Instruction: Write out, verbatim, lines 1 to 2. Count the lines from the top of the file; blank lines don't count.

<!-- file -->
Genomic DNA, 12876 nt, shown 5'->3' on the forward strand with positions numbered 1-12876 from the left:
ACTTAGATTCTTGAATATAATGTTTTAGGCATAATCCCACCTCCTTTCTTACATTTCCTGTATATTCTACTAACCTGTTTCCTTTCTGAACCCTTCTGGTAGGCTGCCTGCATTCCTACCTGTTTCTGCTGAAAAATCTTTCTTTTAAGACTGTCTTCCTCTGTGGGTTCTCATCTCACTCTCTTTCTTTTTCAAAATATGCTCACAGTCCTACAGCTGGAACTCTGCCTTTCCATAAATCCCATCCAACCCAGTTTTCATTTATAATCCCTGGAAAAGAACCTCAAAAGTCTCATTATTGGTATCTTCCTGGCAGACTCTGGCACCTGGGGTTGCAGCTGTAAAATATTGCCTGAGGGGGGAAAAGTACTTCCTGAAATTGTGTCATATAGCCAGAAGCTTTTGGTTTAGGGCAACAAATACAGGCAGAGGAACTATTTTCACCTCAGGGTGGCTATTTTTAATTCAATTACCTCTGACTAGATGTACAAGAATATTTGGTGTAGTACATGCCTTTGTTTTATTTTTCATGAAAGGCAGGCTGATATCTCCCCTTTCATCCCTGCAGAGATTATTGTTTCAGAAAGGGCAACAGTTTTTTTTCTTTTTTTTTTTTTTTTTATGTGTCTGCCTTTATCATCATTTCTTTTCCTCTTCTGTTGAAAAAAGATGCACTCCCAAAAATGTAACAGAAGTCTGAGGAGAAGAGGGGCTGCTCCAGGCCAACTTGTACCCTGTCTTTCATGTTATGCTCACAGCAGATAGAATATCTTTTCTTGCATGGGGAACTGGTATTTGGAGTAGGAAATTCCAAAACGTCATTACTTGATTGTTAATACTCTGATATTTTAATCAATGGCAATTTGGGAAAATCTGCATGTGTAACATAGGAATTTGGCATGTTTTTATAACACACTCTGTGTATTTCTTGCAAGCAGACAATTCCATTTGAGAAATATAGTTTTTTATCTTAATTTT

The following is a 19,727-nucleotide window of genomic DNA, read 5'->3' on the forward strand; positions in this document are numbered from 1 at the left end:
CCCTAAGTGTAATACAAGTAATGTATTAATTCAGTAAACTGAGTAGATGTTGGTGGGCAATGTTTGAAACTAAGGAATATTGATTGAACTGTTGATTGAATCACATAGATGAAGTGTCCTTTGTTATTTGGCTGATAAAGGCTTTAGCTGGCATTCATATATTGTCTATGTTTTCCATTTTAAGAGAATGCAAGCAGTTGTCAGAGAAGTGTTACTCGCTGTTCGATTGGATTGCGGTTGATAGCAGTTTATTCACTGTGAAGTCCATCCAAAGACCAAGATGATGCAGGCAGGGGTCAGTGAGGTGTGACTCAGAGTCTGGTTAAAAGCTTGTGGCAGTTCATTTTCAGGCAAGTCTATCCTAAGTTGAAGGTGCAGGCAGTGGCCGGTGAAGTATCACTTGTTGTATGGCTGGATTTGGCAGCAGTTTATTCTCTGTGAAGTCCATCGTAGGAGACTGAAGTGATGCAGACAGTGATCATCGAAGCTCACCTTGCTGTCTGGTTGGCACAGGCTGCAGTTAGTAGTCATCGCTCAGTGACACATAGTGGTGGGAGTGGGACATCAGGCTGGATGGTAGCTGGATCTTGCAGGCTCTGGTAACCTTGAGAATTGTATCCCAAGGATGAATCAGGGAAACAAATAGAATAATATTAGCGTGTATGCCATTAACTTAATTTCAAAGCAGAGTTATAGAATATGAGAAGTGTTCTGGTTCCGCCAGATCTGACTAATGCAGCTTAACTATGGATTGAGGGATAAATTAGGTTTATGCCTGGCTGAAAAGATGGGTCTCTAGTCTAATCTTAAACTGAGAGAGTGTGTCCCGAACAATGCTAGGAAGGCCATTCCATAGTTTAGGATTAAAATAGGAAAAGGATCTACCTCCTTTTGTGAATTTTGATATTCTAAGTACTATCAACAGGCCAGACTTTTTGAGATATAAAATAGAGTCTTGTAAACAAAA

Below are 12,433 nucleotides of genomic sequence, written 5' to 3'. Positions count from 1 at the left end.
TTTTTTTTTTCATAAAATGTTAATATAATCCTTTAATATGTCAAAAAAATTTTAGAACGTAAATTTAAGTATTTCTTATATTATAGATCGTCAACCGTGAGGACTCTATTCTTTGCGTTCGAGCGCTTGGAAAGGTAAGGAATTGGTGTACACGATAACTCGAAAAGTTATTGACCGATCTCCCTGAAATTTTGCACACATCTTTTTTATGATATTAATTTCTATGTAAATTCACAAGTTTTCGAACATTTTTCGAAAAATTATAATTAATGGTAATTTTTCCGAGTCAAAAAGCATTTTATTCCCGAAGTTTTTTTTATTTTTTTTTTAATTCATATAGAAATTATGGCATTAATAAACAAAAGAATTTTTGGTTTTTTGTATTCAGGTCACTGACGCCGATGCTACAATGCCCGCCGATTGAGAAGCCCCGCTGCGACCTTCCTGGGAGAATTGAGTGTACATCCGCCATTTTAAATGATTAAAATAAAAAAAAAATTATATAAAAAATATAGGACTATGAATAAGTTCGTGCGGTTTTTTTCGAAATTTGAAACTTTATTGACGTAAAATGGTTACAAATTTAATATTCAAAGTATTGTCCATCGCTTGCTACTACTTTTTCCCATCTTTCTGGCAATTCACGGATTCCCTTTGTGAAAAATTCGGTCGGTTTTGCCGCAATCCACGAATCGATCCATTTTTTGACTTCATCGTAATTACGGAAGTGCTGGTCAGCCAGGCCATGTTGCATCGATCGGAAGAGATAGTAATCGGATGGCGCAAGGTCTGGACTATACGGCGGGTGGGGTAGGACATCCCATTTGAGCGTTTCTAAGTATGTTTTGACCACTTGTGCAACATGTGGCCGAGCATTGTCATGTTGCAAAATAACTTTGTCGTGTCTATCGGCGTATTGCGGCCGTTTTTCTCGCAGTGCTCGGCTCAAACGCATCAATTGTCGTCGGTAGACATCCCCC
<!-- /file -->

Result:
Genomic DNA, 12876 nt, shown 5'->3' on the forward strand with positions numbered 1-12876 from the left:
ACTTAGATTCTTGAATATAATGTTTTAGGCATAATCCCACCTCCTTTCTTACATTTCCTGTATATTCTACTAACCTGTTTCCTTTCTGAACCCTTCTGGTAGGCTGCCTGCATTCCTACCTGTTTCTGCTGAAAAATCTTTCTTTTAAGACTGTCTTCCTCTGTGGGTTCTCATCTCACTCTCTTTCTTTTTCAAAATATGCTCACAGTCCTACAGCTGGAACTCTGCCTTTCCATAAATCCCATCCAACCCAGTTTTCATTTATAATCCCTGGAAAAGAACCTCAAAAGTCTCATTATTGGTATCTTCCTGGCAGACTCTGGCACCTGGGGTTGCAGCTGTAAAATATTGCCTGAGGGGGGAAAAGTACTTCCTGAAATTGTGTCATATAGCCAGAAGCTTTTGGTTTAGGGCAACAAATACAGGCAGAGGAACTATTTTCACCTCAGGGTGGCTATTTTTAATTCAATTACCTCTGACTAGATGTACAAGAATATTTGGTGTAGTACATGCCTTTGTTTTATTTTTCATGAAAGGCAGGCTGATATCTCCCCTTTCATCCCTGCAGAGATTATTGTTTCAGAAAGGGCAACAGTTTTTTTTCTTTTTTTTTTTTTTTTTATGTGTCTGCCTTTATCATCATTTCTTTTCCTCTTCTGTTGAAAAAAGATGCACTCCCAAAAATGTAACAGAAGTCTGAGGAGAAGAGGGGCTGCTCCAGGCCAACTTGTACCCTGTCTTTCATGTTATGCTCACAGCAGATAGAATATCTTTTCTTGCATGGGGAACTGGTATTTGGAGTAGGAAATTCCAAAACGTCATTACTTGATTGTTAATACTCTGATATTTTAATCAATGGCAATTTGGGAAAATCTGCATGTGTAACATAGGAATTTGGCATGTTTTTATAACACACTCTGTGTATTTCTTGCAAGCAGACAATTCCATTTGAGAAATATAGTTTTTTATCTTAATTTT